Banner Year for the Book Industry Leads to a Holiday Supply Chain Crunch

January 7, 2019

When Supply Chains fail, it has major implications. It can affect a brand (see: KFC’s chicken shortage in the UK), it can affect companies’ strategic expansions (see: Target’s ill-fated sojourn into the Canadian market), and sometimes, it can affect entire categories of products and consumer confidence (see: the recent panic over contaminated romaine lettuce). As anyone in the industry knows, Supply Chains are more complex than ever, and snafus come in all shapes and sizes. They’re the thing that keeps Supply Chain professionals up at night. Problems with inventory, problems with forecasting, customs clearance or other factors can impact revenue and leave a bad taste in consumers’ mouths.

On the Argentus blog, we dig into career advice, trends, salary info, hiring and talent retention tips, but we’re also always interested in chronicling these various Supply Chain issues to keep you up to date about what’s happening in the industry – but also to draw attention to the importance of strong Supply Chain Management to business.

In 2019, Supply Chain Management is what makes or breaks a company.

But there’s another flavour of Supply Chain issue that occasionally pops up: if a product is too successful, and a company fails to either account for that demand in its forecasts, or to secure adequate supply to meet it. The New York Times’ Alexandra Alter recently reported that a bottleneck at printers has impacted book sales over the crucial holiday season. It puts a bit of a crunch on an industry that’s been on a roll this year following several years of anxiety.

Books have always been a bit of an evergreen product. But over the past decade or so, analysts in the publishing industry have been concerned that they’re going under, with digital forms of entertainment – movies, TV, video games – biting into publishers’ revenues. The rise of eBooks has meant lower physical book sales.

But something funny has happened: demand for eBooks has stalled, and hardcover sales and independent bookstores are on the rise as consumers seek to get their entertainment and unplug at the same time. Massive titles like Michelle Obama’s “Becoming” and Bob Woodward’s “Fear” have driven major demand. Now, over the past few months, a crunch has been building on the supply side. Publishers have been unable to print new copies fast enough, so a number of high-demand titles were listed as out of stock on Amazon over the holidays, owing to a few crucial supply chain issues:

  • The printing industry has shrunk and consolidated over the past few years, under the expectation that physical book sales would continue to decline.
  • Edward Brothers Malloy, one of the largest printers and suppliers to the publishing industry, shut down this summer.
  • There’s a global shortage of paper to meet demand.
  • The extremely tight jobs market has made it more difficult for printers to hire seasonal workers to up production.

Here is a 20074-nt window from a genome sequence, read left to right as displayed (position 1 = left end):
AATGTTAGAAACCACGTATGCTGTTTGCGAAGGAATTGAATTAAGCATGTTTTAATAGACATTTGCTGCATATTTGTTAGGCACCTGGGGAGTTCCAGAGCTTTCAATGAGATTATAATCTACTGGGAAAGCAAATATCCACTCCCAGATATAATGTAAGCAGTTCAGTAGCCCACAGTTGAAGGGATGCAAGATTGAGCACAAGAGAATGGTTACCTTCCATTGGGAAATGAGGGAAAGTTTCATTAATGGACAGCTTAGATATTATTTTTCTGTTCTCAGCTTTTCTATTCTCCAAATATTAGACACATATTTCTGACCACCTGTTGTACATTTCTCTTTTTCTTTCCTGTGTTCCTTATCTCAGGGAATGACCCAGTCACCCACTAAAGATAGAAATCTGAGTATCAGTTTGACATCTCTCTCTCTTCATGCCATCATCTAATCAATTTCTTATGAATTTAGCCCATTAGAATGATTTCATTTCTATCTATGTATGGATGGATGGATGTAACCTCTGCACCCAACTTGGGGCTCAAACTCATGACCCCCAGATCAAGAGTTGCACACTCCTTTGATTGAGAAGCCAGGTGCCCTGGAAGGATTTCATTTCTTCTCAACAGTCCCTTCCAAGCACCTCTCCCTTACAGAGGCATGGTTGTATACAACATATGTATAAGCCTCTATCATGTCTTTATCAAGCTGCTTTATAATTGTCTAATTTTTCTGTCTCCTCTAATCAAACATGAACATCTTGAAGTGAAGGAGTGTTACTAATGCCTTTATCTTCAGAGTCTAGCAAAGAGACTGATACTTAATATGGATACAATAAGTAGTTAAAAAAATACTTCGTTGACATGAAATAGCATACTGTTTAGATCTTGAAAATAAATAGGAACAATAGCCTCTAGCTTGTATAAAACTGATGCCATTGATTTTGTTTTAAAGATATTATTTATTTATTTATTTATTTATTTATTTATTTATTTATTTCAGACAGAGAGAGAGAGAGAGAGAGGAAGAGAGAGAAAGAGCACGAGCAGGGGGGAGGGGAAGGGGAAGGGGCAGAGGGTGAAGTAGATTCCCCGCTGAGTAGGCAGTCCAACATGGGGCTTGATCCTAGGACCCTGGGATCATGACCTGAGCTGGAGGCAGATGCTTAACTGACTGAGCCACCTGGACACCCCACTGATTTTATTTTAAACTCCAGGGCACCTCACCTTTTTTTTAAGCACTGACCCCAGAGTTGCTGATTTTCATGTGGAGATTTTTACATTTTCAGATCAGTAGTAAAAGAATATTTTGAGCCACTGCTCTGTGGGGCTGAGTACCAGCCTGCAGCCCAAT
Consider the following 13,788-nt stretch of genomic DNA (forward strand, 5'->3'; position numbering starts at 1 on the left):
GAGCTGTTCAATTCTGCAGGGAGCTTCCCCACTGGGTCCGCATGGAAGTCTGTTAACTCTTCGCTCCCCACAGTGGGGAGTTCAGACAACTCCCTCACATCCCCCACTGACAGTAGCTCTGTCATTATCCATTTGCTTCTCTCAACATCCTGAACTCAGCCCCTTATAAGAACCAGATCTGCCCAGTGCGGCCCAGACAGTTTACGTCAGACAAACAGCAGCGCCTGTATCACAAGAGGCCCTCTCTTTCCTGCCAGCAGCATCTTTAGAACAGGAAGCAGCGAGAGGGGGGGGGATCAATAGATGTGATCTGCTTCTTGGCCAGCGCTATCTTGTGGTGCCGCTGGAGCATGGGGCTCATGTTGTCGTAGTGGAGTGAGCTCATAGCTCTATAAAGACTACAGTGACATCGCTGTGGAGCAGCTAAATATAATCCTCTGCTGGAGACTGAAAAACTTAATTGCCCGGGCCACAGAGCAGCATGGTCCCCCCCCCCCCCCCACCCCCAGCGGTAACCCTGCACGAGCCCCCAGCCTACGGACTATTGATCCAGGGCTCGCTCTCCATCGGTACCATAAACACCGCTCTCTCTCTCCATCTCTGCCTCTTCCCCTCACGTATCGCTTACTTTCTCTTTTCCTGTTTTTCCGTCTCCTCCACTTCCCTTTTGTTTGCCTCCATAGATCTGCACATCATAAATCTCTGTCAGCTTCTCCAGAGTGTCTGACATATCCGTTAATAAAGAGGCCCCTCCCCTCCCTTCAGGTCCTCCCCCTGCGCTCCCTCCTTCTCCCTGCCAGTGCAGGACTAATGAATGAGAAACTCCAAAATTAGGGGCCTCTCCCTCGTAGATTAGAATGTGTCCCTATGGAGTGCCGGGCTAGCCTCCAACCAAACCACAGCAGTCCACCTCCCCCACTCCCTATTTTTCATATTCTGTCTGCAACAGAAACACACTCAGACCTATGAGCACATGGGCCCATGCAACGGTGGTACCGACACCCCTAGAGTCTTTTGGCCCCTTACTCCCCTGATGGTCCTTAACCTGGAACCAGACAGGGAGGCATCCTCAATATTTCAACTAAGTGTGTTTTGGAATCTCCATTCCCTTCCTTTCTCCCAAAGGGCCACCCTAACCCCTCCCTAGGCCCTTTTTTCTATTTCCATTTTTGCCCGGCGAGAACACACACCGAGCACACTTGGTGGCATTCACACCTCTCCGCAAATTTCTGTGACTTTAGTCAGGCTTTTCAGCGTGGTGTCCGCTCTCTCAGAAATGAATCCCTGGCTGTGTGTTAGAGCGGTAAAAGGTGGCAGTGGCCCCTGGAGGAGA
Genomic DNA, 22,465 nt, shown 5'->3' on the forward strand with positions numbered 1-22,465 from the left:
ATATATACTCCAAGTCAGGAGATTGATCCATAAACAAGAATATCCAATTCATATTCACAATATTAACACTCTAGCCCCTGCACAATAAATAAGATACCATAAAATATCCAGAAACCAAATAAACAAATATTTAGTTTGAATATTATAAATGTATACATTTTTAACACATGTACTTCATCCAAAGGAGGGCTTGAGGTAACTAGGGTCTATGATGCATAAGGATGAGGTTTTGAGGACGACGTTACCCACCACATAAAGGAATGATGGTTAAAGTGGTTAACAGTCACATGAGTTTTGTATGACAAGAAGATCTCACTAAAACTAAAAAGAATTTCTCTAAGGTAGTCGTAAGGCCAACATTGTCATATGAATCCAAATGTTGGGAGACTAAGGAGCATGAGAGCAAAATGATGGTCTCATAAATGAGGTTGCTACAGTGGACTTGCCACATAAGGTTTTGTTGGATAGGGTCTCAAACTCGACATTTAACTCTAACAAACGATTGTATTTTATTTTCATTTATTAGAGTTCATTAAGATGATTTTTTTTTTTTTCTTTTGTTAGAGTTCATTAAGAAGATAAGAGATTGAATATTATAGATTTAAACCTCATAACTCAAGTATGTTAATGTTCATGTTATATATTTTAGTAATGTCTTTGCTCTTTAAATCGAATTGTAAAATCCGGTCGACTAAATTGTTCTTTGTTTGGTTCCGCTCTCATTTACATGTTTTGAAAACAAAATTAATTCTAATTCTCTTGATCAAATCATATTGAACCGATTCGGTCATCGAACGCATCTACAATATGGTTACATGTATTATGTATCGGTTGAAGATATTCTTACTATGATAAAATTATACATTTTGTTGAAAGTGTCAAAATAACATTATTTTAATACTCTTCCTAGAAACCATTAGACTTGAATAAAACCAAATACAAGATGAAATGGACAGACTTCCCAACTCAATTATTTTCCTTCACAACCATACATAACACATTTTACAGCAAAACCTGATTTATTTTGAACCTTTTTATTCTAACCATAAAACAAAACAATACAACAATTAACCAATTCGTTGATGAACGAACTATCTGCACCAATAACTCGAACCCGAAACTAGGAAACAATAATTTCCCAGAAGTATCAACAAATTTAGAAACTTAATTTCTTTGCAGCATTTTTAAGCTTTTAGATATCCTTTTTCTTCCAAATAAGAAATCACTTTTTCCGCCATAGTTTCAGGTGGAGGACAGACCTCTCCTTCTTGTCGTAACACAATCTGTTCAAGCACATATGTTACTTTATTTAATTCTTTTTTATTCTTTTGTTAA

The upshot: a little bit of coal under the tree for otherwise-happy publishers and book retailers at a crucial time of year.

The Times reports that more publishers are investing in inventory management and improved warehouses to make their Supply Chains more nimble, but that doesn’t solve some upstream factors, namely the lack of paper. But skilled supplier management and forecasting (also known as Demand Planning) can help companies prepare for unexpected rises in demand.

Demand Planning is a tricky business. It’s often a thankless role within Supply Chain Management, if well-compensated. Consumers’ interests, as well as overall market forces that impact demand, are hard to predict. Doubly so over the crucial holiday season. Triply so for an industry like publishing which often relies on high-brow reviews and awards to drive interest towards particular titles. It’s hard enough to forecast consumer demand if you’re manufacturing, say, milk. Now imagine how hard that task becomes if a certain type of milk gets surprise buzz because a reviewer decided it was especially tasty, and consumers need it within two weeks. That’s what publishers are dealing with, which makes good demand planning even more valuable in an already-difficult business.

When you view this challenge from the perspective of book retailers, who are dealing with hundreds of thousands of different SKUs, the task becomes even tougher. As former retail executive Peter Georgocopoulos outlined in our interview with him a little while back, it can be hard to tell which ones are going to “pop” unlike other product categories.

But there are people out there who are skilled enough in demand, supply, and capacity planning, as well as supplier relationship management and Procurement to match supply with demand, even in an industry as tricky as publishing and book retail.

The lesson here is that it’s just as important to plan for success as it is to plan for failure. Supply Chain Managers have a difficult task because they’re often on the hook if a product becomes too successful and the business isn’t able to capitalize in time.

Which reinforces what we believe at Argentus: No matter what state a business is in, Supply Chain Management always brings value to the table.


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